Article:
“I hate all calendars. Why do we have to have them?!” – Bereavement group member

It’s true, calendars can feel cruel to grievers sometimes. Birthdays, wedding anniversaries, and especially Thanksgiving and end of year holidays—each can feel like scabs pulled off a wound. So many of us at HCS and our patient families have lost loved ones and navigated significant individual and collective grief in these pandemic years.

Later, months or years after a loss, we might be able to remember our missing loved one with a rueful smile and “just” a dull ache in our heart, wishing that they were beside us enjoying a special occasion or simply watching a beautiful full moon. For my own part, on a recent night at home immersed in cooking dinner, “Here Comes the Sun” by the Beatles started playing. With no warning, I burst into tears, immediately associating that song with hearing the news at age 15 that my 22-year-old brother had been badly injured in a fire, dying a month later. I sobbed. Then, moments later, I found myself smiling – wistful and sad, but nonetheless also happy that my love and connection with my big brother was still very much alive even after 42 years since his death.

It’s OK that, eventually, you feel moments of joy again…and sometimes grief at the same time, as movingly described in this short TEDx talk by Nancy Bern https://youtu.be/w0rCfXSdYPE.

Holding Space 

Wherever you or someone you care about is right now in the grief journey, the best thing you can do is to “hold space” for them or yourself.  Aptly described by Heather Plett in her article The Liminal Space https://www.awakin.org/v2/read/view.php?tid=2346, the “space” of someone in grief is a state “of openheartedness, when we are raw, vulnerable, and exposed. In order to survive without further wounding, we need a container that will hold us with gentleness and strength, without short-circuiting the process or forcing us” towards “solutions” or being “fixed.”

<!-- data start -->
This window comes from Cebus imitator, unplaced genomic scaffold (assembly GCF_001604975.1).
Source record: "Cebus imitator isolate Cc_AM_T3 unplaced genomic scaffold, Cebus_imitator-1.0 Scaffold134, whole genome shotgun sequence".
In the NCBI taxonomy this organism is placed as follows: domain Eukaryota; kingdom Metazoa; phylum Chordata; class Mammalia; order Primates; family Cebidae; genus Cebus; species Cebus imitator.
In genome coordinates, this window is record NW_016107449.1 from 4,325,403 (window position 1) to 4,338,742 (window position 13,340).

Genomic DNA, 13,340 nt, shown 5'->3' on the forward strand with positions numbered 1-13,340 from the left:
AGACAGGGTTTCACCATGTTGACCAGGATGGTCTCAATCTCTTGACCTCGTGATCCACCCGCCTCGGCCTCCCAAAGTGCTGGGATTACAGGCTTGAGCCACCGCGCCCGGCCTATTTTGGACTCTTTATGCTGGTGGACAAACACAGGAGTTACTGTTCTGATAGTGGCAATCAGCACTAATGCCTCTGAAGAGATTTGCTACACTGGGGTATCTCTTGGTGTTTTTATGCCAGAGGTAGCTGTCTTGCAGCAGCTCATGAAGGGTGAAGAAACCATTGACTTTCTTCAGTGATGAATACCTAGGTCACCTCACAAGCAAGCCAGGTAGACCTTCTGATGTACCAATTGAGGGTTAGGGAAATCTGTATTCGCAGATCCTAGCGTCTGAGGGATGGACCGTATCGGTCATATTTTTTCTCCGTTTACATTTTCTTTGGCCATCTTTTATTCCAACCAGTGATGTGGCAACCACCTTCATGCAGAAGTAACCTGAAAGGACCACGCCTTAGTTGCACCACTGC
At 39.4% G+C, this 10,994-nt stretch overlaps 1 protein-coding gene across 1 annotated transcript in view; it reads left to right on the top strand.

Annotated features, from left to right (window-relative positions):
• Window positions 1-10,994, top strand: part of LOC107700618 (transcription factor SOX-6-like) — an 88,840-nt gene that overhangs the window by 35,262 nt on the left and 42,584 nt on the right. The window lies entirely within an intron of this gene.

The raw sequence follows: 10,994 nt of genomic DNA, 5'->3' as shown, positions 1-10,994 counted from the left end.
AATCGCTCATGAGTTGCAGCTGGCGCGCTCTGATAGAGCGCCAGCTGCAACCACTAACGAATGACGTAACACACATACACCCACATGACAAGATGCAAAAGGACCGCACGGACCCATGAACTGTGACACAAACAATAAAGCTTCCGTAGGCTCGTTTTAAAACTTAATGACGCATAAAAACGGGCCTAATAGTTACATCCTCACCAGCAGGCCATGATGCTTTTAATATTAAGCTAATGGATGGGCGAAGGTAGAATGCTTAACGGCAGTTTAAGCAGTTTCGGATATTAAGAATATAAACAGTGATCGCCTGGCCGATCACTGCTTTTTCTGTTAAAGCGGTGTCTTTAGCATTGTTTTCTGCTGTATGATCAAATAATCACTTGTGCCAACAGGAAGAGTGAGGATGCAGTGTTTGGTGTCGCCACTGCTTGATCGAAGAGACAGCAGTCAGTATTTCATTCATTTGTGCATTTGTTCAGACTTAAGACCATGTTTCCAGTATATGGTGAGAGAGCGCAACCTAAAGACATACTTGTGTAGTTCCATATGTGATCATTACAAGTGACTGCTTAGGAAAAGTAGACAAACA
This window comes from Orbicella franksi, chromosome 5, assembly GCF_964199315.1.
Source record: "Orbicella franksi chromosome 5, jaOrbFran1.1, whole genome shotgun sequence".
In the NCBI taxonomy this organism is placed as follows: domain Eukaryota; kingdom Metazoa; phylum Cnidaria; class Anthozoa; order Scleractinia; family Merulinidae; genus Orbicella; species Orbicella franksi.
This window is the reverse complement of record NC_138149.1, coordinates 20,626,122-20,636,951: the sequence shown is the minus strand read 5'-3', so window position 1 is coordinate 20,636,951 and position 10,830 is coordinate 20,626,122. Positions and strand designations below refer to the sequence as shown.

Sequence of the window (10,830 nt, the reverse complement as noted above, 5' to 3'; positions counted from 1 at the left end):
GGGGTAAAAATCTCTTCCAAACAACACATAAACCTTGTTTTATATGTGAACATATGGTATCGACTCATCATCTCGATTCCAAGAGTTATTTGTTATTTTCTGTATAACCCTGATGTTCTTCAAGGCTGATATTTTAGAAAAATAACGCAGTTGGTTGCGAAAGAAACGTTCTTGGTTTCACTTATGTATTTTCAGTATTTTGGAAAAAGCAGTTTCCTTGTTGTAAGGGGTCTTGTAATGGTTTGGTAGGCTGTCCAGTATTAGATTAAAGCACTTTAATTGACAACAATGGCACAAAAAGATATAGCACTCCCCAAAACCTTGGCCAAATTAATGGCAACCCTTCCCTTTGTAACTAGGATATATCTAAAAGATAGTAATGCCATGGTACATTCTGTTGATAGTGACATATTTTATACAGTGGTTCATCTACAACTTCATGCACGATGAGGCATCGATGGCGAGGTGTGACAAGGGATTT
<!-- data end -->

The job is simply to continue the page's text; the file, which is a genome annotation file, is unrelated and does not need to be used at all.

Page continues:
Grief demands to be acknowledged and felt in all its mind fogging, confusing, exhausting and painful brutality. The greatest gift for those in grief is to “walk alongside” “without judging, fixing, belittling, or shaping the outcome. While supporting their boundaries and protecting our own, we offer unconditional support, compassion, and gentle guidance.” 

What does ‘Holding Space’ look like during the holidays?  

David Kessler, author and grief expert, collaborated with the Washington Post on a short video article https://youtu.be/BQAE7BVMp6U highlighting 5 tips for those in grief and their loved ones to consider during the holidays: 

  1. It’s OK to be sad.
  2. Include your loved one in the holiday, in some way, if that feels right to you.
  3. You can say no.
  4. Ask for what you need.
  5. Give grief dedicated time.  


Finally, know that you are not alone, and that feelings ebb and flow. Whether through reaching out for support from HCS’s EAP Program, myself as Bereavement Coordinator or other resources in your life, there is a path ahead and people who can gently walk it alongside you.


Author John Everest is the Bereavement Coordinator for Hospice at HCS